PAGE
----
Annu. Rev. Astron. Astrophys. 1997. 35: 445-502
Copyright © 1997 by . All rights reserved

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Active Galactic Nuclei (AGN) produce enormous luminosities in extremely compact volumes. Large luminosity variations on time scales from years to hours are common. The combination of high luminosity and short variability time scale implies that the power of AGN is produced by phenomena more efficient in terms of energy release per unit mass than ordinary stellar processes (Fabian 1979). This basic argument leads to the hypothesis that massive black holes are present in the cores of AGN. Accretion of matter onto a black hole or extraction of its rotational energy can in fact yield high radiative efficiencies (Rees et al 1982, Rees 1984).

The basic AGN paradigm developed thus far consists of a central supermassive black hole, surrounded by an accretion disk, or more generally optically thick plasma, glowing brightly at ultraviolet (UV) and perhaps soft X-ray wavelengths. In the innermost region, hot optically thin plasma surrounding and/or mixed with the optically thick plasma gives rise to the medium and hard X-ray emission. Clouds of line-emitting gas move at high velocity around this complex core and are in turn surrounded by an obscuring torus or warped disk of gas and dust, with a sea of electrons permeating the volume within and above the torus.

In some systems, highly relativistic outflows of energetic particles along the poles of the rotating black hole, accretion disk, or torus form collimated radio-emitting jets that lead to extended radio sources. These AGN are called radio loud because their radio emission is comparatively strong; AGN without collimated jets, which therefore have weaker (but detectable) radio emission, are called radio quiet.

Variability studies have been essential in understanding the physics of the central regions of AGN, which in general cannot be resolved even with existing or planned optical/infrared (IR) interferometers. The time scales, the spectral changes, and the correlations and delays between variations in different continuum or line components provide crucial information on the nature and location of these components and on their interdependencies.

In recent years progress has been made on two fronts. First, for a handful of objects, large international collaborations have led to improved sampling, duration, and wavelength coverage in AGN monitoring campaigns. Second, the availability of uniform data sets like the International Ultraviolet Explorer (IUE) archive and various X-ray archives has made statistical comparisons possible among different classes of AGN and different wavelength bands. This article describes these recent advances, with particular emphasis on multiwavelength variability studies. Several excellent reviews have covered or touched on the subject in previous years in this series: intraday variability (Wagner & Witzel 1995), X-ray spectra and time variability of AGN (Mushotzky et al 1993), unified models for AGN (Antonucci 1993), and the earlier presentation of the black hole models for AGN (Rees 1984). We also note reviews elsewhere on AGN continuum and variability (Bregman 1990, 1994), on the properties of the gas in the inner regions of the AGN (Collin-Souffrin & Lasota 1988), on reverberation mapping of the emission line regions (Peterson 1993), and an overview of the AGN field (Blandford et al 1990).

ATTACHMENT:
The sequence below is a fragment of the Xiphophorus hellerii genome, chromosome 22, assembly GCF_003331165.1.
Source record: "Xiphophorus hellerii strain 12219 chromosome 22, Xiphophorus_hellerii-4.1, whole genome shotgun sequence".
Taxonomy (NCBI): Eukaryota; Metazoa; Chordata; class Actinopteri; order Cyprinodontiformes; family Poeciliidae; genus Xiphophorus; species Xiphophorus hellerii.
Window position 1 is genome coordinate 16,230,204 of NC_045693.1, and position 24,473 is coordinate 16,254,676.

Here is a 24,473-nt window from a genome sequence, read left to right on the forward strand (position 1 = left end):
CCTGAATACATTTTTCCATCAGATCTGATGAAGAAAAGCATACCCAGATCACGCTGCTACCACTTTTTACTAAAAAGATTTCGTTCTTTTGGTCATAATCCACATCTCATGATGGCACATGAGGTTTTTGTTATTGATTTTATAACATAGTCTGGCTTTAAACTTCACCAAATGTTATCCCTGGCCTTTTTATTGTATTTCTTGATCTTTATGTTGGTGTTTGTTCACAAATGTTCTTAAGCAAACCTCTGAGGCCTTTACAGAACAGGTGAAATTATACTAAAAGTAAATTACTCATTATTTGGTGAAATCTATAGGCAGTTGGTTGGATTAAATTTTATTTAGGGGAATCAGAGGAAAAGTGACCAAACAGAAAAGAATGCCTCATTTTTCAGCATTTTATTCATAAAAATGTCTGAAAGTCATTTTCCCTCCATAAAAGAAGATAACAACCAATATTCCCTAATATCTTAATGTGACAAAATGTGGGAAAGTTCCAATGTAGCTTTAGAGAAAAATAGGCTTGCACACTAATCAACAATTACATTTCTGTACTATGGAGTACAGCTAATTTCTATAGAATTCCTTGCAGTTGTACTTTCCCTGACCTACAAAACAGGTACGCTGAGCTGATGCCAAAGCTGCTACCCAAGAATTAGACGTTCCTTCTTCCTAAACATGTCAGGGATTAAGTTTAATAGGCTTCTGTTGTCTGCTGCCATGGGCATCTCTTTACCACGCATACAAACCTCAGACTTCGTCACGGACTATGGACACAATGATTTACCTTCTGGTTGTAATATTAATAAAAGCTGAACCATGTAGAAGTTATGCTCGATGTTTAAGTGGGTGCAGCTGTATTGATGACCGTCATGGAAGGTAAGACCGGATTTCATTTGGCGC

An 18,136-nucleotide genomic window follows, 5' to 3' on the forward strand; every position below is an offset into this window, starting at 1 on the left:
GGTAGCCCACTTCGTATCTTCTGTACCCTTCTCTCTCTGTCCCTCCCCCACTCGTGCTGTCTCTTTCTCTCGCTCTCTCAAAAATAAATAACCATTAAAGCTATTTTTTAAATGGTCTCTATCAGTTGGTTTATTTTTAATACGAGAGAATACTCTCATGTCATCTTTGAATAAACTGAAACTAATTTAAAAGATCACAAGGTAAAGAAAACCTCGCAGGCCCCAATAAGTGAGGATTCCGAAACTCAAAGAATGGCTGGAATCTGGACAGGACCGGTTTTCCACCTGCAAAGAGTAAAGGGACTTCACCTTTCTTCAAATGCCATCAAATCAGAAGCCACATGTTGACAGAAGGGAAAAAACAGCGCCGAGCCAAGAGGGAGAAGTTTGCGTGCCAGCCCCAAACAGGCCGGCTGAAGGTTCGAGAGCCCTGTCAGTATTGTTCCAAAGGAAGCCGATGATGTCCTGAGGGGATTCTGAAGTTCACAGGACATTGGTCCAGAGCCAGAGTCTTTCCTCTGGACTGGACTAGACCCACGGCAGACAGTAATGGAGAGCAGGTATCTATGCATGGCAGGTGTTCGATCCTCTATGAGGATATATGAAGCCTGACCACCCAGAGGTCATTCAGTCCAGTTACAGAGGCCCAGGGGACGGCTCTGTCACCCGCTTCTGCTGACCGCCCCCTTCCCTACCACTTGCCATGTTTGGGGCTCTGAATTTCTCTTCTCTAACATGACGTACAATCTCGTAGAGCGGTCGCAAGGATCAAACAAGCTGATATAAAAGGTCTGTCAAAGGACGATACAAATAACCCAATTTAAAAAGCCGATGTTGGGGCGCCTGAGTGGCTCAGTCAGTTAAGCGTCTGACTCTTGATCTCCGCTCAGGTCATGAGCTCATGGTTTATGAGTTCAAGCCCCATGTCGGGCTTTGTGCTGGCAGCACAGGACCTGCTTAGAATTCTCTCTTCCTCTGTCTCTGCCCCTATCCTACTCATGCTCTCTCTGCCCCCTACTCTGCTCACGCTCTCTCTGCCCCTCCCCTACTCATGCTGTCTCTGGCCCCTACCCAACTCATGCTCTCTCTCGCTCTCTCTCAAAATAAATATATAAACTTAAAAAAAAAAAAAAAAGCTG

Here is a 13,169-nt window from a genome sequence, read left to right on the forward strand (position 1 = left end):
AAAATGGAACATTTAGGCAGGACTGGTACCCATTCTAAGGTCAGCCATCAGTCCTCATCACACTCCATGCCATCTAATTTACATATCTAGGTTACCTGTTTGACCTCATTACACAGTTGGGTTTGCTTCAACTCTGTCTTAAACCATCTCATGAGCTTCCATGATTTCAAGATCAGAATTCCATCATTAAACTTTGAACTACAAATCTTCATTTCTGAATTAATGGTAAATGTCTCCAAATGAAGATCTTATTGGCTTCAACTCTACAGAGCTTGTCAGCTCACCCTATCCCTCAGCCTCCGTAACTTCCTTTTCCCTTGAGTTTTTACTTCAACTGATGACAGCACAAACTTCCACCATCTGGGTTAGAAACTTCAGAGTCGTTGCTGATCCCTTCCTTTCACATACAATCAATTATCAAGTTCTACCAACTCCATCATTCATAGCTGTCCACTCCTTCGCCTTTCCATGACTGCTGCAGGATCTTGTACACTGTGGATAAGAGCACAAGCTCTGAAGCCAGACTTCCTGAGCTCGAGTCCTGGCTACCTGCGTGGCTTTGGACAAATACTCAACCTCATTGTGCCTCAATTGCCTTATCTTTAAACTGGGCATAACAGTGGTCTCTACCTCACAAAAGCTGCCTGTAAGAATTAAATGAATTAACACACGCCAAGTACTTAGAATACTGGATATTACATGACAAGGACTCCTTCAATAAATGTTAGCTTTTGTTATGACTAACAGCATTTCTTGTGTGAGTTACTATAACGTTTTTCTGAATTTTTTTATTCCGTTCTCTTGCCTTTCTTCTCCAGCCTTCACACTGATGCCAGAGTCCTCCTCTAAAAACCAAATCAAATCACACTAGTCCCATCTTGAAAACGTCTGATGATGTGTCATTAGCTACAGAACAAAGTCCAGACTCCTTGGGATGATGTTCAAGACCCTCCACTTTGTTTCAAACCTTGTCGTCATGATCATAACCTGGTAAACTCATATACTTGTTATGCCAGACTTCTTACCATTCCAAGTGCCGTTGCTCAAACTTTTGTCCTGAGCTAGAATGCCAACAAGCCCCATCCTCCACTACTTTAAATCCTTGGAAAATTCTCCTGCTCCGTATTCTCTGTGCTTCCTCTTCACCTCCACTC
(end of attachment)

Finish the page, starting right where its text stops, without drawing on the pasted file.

The AGN that are the subject of this review are those in which the central optical, UV, and X-ray source and the broad emission line region (if present) are viewed directly. The word AGN is used here regardless of redshift and luminosity and therefore encompasses the words Seyfert 1 and QSO or Quasar, which are often used to designate low- and high-luminosity AGN separately. In radio-loud AGN seen at small angles to the axis of the jet, the highly nonthermal radiation produced in the jet is strongly amplified by relativistic beaming and dominates the observed continuum. In these sources, called blazars, variability is the most violent and affects the whole electromagnetic range from the radio to the gamma-ray band.

The fundamentally different character of the radiation emitted by radio-quiet AGN and by blazars dictates different observational goals and techniques. For radio-quiet AGN the focus is on (a) the emission mechanisms of the optical-UV-X-ray continuum and (b) the kinematics of the gas, with the ultimate aim of investigating the mass accretion and mass loss, and of deriving the mass of the central black hole if, indeed, it can be shown that the kinematics is dominated by virialized motions. For blazars, the goal is to understand the structure and physical state of the plasma in the jet, i.e. the geometry, acceleration, and radiation processes.

Accordingly, this review is organized into two main parts, radio-quiet AGN (Sections 2 - 5) and blazars (Sections 6 - 8), with general conclusions in Section 9.

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